Supporters of reducing reliance on China have used the coronavirus epidemic to highlight what they say is a longstanding vulnerability that could leave Canadians dangerously short of medicines in the event of a war, trade conflict, or pandemic.
While most current headlines about this rejuvenation centre on the conservative’s call for tariffs and efforts to rework existing trade agreements more favorably for domestic producers, there are a number of other factors driving the continuing strength of domestic manufacturing. It is hard now for all political parties not to fully embrace the Buy Canadian ethos.
The re-shoring movement is one that has been underway for years, and has ridden the rapid increase in labour and production costs in previously popular offshore production countries such as China. It is also been driven by concerns about potentially devastating supply chain disruptions after disasters like the Japanese tsunami in 2011 and the many years of supply chain disruption due to fierce cyclones in popular manufacturing locations such as Thailand, Vietnam, Malaysia, and India.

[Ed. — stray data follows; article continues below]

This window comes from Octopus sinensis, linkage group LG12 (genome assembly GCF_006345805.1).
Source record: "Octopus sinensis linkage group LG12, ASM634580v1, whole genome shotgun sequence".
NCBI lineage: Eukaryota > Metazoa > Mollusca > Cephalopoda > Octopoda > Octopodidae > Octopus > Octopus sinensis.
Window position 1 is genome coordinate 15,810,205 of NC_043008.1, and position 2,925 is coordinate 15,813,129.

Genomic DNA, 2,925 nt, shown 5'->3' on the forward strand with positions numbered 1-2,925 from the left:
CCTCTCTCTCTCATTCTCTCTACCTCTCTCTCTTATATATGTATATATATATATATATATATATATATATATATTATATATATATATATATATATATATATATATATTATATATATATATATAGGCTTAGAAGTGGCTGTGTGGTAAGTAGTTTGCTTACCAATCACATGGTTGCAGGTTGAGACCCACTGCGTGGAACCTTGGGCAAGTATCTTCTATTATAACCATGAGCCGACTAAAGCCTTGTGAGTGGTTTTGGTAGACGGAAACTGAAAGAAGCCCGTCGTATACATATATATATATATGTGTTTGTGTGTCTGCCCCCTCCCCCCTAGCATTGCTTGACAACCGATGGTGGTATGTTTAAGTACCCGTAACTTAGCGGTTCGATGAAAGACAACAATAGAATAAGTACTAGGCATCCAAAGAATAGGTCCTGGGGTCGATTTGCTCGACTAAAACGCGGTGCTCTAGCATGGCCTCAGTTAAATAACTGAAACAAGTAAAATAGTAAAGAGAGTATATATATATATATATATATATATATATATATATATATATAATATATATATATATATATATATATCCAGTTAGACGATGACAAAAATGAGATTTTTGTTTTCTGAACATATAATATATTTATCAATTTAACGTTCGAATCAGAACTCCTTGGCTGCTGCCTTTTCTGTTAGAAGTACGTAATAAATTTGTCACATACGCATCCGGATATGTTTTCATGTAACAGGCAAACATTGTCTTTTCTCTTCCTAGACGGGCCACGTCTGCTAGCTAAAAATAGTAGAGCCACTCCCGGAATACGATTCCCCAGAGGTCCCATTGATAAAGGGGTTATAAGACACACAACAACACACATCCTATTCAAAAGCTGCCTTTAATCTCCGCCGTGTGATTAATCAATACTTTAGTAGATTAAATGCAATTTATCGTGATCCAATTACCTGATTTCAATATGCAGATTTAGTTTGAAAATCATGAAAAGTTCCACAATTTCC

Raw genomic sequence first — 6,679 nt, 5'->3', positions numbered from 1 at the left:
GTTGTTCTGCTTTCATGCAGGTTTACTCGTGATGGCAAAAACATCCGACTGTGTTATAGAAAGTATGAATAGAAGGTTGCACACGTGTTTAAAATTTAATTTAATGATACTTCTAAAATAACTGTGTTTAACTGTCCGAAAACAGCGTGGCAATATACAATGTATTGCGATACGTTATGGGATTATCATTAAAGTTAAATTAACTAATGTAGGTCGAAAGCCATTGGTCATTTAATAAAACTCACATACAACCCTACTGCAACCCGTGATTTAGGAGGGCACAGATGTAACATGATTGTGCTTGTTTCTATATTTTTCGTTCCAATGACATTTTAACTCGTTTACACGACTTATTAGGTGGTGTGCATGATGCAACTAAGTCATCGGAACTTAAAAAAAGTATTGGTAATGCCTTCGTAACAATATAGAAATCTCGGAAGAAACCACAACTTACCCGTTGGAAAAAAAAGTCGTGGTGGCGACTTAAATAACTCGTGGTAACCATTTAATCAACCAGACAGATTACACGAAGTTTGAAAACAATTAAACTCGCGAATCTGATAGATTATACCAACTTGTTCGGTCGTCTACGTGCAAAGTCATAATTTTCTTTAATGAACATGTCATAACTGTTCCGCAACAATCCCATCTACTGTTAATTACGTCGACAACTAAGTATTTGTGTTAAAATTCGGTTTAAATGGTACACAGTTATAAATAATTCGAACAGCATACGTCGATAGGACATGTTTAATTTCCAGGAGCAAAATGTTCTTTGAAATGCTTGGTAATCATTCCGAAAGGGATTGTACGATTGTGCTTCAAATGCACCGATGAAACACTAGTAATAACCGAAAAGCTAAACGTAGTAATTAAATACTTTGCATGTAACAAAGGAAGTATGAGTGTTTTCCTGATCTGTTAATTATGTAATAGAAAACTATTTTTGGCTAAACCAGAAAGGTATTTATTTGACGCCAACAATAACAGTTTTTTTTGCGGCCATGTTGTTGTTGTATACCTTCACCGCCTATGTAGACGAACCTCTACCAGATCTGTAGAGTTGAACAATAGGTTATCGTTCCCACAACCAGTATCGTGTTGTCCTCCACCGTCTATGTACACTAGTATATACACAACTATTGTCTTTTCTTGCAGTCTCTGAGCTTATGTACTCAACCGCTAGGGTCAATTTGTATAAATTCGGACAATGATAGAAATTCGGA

This trend is not limited just to Canada. The USA has been trumpeting this approach for several years now. We have seen it in the UK too, where this trend is driving Bexit, and even in China, where consumerism has been refocused on Chinese products during the past year accelerated by the USA-China trade wars.
The world supply chain is pivoting towards a new direction. Will this paradigm shift be life-changing, or just another popular trend that fades from memory over time. Only time can tell. But, the times are indicating that it is time to Buy Canadian.
About the Author:
Michael Martin has more than 35 years of experience in systems design for applications that use broadband networks, optical fibre, wireless, and digital communications technologies.